The fresh baked rolls and the cheese still encased in their molds were still sold from door to door, which  vaguely reminded me of my childhood and the clear distinct "calls" of those who came to the door to sell their goods day after day.

Maio had this peaceful and calm atmosphere that people need from time to time ... and though it could be easily identified as typical of a languishing-like existence it was not ... it rather corresponded to  a rhythm of life in which  urgency played no role.

Many beaches were hidden from the main roads, though many could be reached by walking  just a few kilometres ... some were practically wild but all of them were magnificient  ... and had this undescribable  turquoise water ... that made you want to  touch it as if to confirm what your eyes could not believe ...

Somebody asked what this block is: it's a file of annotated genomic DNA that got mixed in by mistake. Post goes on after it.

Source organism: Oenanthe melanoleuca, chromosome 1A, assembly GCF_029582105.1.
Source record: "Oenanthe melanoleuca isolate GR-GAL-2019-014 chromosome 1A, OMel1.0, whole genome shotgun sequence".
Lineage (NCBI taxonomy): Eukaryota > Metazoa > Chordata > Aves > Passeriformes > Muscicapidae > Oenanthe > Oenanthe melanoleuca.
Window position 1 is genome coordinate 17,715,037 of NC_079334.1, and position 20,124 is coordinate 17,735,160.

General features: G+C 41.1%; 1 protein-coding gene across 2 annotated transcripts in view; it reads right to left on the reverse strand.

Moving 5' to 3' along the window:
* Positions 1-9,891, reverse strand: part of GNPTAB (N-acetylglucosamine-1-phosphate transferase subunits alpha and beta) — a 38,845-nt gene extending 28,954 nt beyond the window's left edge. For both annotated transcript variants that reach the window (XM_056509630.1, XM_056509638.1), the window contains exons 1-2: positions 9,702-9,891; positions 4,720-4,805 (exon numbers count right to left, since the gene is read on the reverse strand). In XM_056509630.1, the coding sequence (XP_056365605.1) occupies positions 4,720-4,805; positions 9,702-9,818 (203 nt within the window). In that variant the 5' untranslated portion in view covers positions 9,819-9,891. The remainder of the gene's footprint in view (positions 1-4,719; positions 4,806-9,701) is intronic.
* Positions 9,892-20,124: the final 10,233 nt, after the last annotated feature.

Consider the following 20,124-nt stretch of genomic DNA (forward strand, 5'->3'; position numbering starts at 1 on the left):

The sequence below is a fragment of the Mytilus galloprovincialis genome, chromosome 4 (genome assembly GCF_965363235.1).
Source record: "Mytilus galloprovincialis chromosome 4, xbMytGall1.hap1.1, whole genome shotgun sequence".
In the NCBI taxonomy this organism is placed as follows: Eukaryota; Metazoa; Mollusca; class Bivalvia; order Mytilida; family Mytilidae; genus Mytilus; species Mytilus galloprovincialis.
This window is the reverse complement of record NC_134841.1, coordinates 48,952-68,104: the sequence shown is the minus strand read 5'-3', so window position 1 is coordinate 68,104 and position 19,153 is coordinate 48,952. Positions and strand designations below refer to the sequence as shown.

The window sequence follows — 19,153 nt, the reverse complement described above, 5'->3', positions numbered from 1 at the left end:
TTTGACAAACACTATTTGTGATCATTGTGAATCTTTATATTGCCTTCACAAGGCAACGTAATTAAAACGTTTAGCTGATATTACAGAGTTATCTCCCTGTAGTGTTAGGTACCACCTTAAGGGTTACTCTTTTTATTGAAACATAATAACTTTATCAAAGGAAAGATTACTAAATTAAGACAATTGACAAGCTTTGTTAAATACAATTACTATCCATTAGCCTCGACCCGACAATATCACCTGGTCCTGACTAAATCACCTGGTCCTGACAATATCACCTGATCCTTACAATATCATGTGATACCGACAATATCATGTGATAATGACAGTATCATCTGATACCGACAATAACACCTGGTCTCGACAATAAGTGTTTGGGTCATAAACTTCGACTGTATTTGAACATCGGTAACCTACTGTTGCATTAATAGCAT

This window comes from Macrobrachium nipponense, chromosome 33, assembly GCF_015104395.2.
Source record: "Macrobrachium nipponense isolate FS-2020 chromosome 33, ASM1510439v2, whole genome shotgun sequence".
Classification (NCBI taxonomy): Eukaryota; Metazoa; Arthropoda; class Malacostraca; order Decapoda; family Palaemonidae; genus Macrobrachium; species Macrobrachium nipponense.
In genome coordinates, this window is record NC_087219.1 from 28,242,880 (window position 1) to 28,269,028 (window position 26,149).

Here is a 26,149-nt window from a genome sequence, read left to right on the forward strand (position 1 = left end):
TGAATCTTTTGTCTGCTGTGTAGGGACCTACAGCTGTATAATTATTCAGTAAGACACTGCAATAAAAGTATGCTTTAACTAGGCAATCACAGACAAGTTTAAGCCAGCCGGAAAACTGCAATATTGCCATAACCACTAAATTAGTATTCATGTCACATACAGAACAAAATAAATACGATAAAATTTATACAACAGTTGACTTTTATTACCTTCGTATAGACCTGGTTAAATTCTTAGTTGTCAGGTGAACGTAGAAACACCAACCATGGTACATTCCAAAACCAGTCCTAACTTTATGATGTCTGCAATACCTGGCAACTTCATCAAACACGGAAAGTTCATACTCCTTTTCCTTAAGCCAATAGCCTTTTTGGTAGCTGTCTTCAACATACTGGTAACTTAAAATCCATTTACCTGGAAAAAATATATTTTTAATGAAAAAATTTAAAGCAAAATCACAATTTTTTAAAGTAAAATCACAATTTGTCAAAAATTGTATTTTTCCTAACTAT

Swimming in the calm sea of the village beach by late evening seemed to be common practice ... mostly among the very few tourists who were on the island ... and as part of the surrounding atmosphere it was also common to see couples strolling around or admiring the sunset beauty.

I left the island four days later and vowed to go back some day ... which I haven't (yet) ...

Sofi Oksanen ...

It is not uncommon for me to read  a book in two days, but "The Purge" by Sofi Oksanen, the latest book I have read,  has actually "been" with me since then, which is a lot less likely to happen.